Based on our findings, it seems that Iranian pregnant women are in a better situation compared to the prevalence of anemia in pregnant women in the Eastern Mediterranean Region (EMRO). The prevalence of anemia in pregnant women in some of these countries are reported as follows: Bahrain 33%, Egypt 26%, Jordan 35%, and the United Arab Emirates 14% (25). Studies in India and Pakistan have reported the prevalence of anemia as high as 80% to 90% (10, 24). Lack of standard frameworks for evaluating anemia and poor reporting characteristics in published studies in this region seem to be another important issue. Therefore, use of a unified methodology and publishing format for these types of studies are recommended.
There were a few studies employing standard methods and criteria in Iran, but the absence of a national health care strategy for surveys on these subjects, create numerous challenges for planning and intervening in this field.
Promoting national health standards and reducing the rate of diseases and their mortality rates are some of the most important goals of health systems. Improvement of health indices in a community need interventions that are based on accurate analysis of risk factors and efficient markers (26).
Maternal anemia is an important public health problem, not only in the East Mediterranean Region but also in many other countries worldwide. The results of the present systematic review suggest that prevalence of anemia during pregnancy in Iran is less than what has been reported by WHO; however, there seems to be the need to implement programmes to reach an ideal state of the disease.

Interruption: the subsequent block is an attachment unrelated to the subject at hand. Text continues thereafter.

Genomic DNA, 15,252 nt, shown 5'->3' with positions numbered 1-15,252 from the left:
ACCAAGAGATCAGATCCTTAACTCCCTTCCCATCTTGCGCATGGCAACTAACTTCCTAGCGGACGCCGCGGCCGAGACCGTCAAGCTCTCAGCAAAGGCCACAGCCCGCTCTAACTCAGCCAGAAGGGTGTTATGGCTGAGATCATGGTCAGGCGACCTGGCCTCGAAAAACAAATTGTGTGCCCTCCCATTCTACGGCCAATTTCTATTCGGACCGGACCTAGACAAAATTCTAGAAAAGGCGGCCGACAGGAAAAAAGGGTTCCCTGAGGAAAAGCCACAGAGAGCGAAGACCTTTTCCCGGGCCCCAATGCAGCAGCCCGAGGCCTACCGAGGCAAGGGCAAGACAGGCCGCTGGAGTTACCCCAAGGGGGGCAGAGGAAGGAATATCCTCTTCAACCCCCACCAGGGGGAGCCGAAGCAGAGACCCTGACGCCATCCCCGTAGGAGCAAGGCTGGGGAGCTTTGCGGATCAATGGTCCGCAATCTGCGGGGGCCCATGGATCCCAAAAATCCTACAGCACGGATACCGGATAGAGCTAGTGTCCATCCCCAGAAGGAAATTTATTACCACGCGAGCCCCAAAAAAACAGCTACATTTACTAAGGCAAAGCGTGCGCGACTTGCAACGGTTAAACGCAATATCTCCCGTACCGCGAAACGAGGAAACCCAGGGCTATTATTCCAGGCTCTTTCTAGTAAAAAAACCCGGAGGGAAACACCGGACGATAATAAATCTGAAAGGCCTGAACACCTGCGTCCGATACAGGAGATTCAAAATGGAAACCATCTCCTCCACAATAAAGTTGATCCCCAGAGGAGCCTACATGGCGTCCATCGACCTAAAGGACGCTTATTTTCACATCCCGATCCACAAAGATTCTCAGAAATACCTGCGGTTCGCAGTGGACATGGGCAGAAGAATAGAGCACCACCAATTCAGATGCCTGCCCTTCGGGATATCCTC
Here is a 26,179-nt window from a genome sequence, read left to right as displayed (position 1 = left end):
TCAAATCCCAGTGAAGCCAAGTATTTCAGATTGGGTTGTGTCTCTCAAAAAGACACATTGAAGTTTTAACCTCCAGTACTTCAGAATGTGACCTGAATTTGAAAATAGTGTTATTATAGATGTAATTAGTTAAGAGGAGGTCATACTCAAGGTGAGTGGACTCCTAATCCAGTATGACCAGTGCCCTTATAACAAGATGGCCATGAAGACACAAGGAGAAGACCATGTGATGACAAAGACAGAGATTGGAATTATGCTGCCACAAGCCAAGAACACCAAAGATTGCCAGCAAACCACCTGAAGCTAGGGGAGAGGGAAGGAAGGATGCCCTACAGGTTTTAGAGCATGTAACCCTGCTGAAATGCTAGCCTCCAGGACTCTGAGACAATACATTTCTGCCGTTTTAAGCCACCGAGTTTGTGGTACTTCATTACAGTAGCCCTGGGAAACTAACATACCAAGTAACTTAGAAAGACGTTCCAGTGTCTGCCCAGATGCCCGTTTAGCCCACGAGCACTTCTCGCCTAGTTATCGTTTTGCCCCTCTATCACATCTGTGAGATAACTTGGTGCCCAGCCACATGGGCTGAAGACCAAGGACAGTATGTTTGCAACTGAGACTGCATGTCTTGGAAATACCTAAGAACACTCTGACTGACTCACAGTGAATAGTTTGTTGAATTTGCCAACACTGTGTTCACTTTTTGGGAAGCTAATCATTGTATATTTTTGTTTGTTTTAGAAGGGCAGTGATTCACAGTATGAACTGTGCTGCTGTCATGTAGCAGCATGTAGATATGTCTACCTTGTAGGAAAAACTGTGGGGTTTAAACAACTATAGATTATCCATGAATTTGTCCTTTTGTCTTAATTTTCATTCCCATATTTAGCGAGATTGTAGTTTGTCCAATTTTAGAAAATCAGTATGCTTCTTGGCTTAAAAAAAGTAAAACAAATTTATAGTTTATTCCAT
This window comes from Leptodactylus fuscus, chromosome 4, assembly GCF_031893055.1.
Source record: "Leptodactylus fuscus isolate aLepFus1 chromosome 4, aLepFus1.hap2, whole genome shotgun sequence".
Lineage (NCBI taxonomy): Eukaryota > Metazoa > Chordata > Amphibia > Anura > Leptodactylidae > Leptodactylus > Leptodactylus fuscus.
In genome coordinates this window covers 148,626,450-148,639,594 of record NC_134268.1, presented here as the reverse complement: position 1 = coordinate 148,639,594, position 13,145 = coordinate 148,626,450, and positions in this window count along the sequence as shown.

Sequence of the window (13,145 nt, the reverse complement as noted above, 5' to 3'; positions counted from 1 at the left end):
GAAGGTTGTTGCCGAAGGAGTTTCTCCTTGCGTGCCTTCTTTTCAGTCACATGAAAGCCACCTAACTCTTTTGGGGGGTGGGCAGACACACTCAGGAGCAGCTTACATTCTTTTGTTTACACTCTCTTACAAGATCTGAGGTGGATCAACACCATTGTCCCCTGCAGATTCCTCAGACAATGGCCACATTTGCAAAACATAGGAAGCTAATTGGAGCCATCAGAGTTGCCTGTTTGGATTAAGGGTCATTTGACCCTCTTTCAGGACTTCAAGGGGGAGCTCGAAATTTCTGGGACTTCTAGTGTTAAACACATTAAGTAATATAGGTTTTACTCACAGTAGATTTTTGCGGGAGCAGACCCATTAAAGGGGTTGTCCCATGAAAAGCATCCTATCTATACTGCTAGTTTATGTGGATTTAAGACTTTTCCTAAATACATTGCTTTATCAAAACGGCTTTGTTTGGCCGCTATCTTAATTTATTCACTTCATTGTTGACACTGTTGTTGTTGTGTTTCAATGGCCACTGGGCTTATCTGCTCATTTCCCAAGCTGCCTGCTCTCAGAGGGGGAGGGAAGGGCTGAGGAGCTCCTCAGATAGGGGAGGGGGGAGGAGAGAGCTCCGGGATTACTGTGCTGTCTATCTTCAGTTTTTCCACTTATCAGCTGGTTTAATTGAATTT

Regarding the increasing rate of research on different health issues and the varieties in their methods and results, it would be impossible to evaluate the present status or forecast the future prospects of any disease if directed and defined efforts such as secondary studies, amongst them systematic reviews, meta-analysis, and modeling studies, are not carried out. However, like primary studies, these kinds of studies also have inevitable limits, biases, and misdirections. In order to get more accurate and reliable figures, uniform and standard methods and study designs are also recommended for primary studies at the national level.
This study was a part of an approved and financially supported project by Women’s Affairs Office at Iran's Ministry of Health and Medical Education. The authors appreciate all the research-ers whose articles were included in the study. In addition, the authors appreciate Dr. Abtin Heidarzade for reviewing the present article and providing great guidance.